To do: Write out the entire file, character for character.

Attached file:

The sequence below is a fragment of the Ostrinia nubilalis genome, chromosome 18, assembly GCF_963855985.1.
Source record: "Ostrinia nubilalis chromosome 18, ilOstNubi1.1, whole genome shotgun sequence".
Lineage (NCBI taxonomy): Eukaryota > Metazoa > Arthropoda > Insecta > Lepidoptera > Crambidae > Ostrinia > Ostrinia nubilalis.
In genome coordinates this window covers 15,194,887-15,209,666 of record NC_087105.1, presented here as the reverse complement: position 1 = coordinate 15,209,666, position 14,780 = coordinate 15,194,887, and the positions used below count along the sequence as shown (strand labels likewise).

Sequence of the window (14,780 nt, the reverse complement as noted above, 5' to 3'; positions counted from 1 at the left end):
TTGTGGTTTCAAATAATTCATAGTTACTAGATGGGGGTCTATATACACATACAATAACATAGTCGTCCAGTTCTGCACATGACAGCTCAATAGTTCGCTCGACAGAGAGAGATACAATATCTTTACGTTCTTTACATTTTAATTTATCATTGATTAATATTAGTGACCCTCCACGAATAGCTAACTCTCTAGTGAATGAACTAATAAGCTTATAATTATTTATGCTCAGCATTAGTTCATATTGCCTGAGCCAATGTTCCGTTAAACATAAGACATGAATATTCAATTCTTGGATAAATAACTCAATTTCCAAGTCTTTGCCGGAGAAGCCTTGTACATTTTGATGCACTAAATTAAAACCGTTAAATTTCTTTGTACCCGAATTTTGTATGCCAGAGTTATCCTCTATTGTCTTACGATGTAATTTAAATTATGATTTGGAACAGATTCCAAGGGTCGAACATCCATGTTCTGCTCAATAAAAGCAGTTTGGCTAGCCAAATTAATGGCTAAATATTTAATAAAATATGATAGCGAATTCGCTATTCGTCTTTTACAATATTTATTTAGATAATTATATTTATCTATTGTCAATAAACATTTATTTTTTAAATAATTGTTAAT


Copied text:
The sequence below is a fragment of the Ostrinia nubilalis genome, chromosome 18, assembly GCF_963855985.1.
Source record: "Ostrinia nubilalis chromosome 18, ilOstNubi1.1, whole genome shotgun sequence".
Lineage (NCBI taxonomy): Eukaryota > Metazoa > Arthropoda > Insecta > Lepidoptera > Crambidae > Ostrinia > Ostrinia nubilalis.
In genome coordinates this window covers 15,194,887-15,209,666 of record NC_087105.1, presented here as the reverse complement: position 1 = coordinate 15,209,666, position 14,780 = coordinate 15,194,887, and the positions used below count along the sequence as shown (strand labels likewise).

Sequence of the window (14,780 nt, the reverse complement as noted above, 5' to 3'; positions counted from 1 at the left end):
TTGTGGTTTCAAATAATTCATAGTTACTAGATGGGGGTCTATATACACATACAATAACATAGTCGTCCAGTTCTGCACATGACAGCTCAATAGTTCGCTCGACAGAGAGAGATACAATATCTTTACGTTCTTTACATTTTAATTTATCATTGATTAATATTAGTGACCCTCCACGAATAGCTAACTCTCTAGTGAATGAACTAATAAGCTTATAATTATTTATGCTCAGCATTAGTTCATATTGCCTGAGCCAATGTTCCGTTAAACATAAGACATGAATATTCAATTCTTGGATAAATAACTCAATTTCCAAGTCTTTGCCGGAGAAGCCTTGTACATTTTGATGCACTAAATTAAAACCGTTAAATTTCTTTGTACCCGAATTTTGTATGCCAGAGTTATCCTCTATTGTCTTACGATGTAATTTAAATTATGATTTGGAACAGATTCCAAGGGTCGAACATCCATGTTCTGCTCAATAAAAGCAGTTTGGCTAGCCAAATTAATGGCTAAATATTTAATAAAATATGATAGCGAATTCGCTATTCGTCTTTTACAATATTTATTTAGATAATTATATTTATCTATTGTCAATAAACATTTATTTTTTAAATAATTGTTAAT